To many, the whole point of a Bloody Mary is that you don’t wait until the cocktail hour. This seems to entail a certain shying away from unpleasant realities. I know perfectly well the reaction I would get if I were to ask for a grilled tomato and a chilled Martini at brunch: my friends would start likening me to F Scott Fitzgerald and they wouldn’t be referring to my writing talent. Despite its remarkably similar contents, a Bloody Mary is a perfectly acceptable midday, middle-class beverage. If the original Mary were here to witness such hypocrisy, she would surely tut and reach for her firelighters.

Yet, like the good Catholic I certainly am not, I must confess, for I have seen the error of my ways. In July, on Vancouver Island, I tried a Bloody Caesar – Canada’s spirited response to England’s favourite breakfast tipple (“I’ll see your Tudor queen, you bunch of retrograde royalists, and raise you a Roman emperor”). The main difference is a weird yet oddly palatable concoction called Clamato: tomato juice thinned and refined by clam juice. Replace your standard slop with this stuff, which has all the tang of tomato yet flows like a veritable Niagara, and you will have a drink far stranger yet more delicious than the traditional version.

Apparently, the Caesar was invented by an Italian restaurateur in Calgary, Alberta, who wanted a liquid version of his favourite dish from the old country: spaghetti alle vongole in rosso (clam and tomato spaghetti). He got it – and, more importantly, the rest of us got something we can drink not at breakfast but instead of dinner. Find a really interesting garnish – pickled bull kelp or spicy pickled celery, say – and you can even claim to have eaten your greens.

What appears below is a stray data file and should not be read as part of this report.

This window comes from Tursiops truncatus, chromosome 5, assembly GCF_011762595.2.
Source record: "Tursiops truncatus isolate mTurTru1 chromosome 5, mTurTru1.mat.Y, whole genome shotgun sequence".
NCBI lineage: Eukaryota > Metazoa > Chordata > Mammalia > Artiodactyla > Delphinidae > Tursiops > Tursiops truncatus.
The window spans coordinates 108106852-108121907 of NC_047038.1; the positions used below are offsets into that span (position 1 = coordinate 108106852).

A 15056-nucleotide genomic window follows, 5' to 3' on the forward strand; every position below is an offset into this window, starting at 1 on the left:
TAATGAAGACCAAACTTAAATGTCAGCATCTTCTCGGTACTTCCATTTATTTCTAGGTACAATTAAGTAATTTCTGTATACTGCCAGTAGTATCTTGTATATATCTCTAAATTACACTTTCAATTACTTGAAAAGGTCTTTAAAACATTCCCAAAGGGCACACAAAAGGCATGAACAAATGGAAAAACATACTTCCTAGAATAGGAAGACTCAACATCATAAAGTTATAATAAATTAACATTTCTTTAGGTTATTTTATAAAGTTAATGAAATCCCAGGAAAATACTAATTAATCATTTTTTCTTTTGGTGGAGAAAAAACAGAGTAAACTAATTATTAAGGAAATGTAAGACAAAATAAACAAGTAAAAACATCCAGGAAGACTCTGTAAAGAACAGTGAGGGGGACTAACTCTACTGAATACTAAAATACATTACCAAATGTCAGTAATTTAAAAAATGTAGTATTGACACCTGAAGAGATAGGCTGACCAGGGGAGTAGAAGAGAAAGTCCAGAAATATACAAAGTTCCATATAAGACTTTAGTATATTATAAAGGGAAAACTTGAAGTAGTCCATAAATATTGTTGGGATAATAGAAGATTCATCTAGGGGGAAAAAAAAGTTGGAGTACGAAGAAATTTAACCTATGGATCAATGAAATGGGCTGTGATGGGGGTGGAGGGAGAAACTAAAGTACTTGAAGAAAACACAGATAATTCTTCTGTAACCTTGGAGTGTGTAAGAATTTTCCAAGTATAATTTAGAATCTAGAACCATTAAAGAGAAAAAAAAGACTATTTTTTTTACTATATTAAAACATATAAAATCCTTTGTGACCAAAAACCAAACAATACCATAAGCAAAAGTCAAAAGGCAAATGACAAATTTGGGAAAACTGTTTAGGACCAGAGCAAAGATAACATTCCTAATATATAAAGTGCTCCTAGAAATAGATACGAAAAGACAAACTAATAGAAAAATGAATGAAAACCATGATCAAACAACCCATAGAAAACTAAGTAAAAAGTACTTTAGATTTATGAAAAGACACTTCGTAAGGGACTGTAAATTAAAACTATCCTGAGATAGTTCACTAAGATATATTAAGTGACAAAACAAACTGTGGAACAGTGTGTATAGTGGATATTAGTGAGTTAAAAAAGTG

I’m sure that dedicated fans of the Bloody Mary will consider this entire column heretical, which seems appropriate: that’s the side I was born on, being Jewish, and I like to hope I wouldn’t switch even under extreme forms of persuasion. But this cocktail is in any case a broad church: few cocktails come in so many different incarnations.

The original was invented, according to him, by Fernand Petiot, who was a French barman in New York during Prohibition (and so must have known a thing or two about hypocrisy). It includes lemon juice and a “layer” of Worcestershire sauce and the tomato juice is strained; it may also actually have been named after a barmaid.

All of which proves only that dogma has no place at the bar. Variety is the spice of life, which makes it ironic that the world’s spiciest cocktail bestows a frivolous immortality on a woman who believed all choice to be the work of the devil.

Next week John Burnside on nature

Nina Caplan is the 2014 Fortnum & Mason Drink Writer of the Year and 2014 Louis Roederer International Wine Columnist of the Year for her columns on drink in the New Statesman. She tweets as @NinaCaplan.

This article first appeared in the 08 October 2015 issue of the New Statesman, Putin vs Isis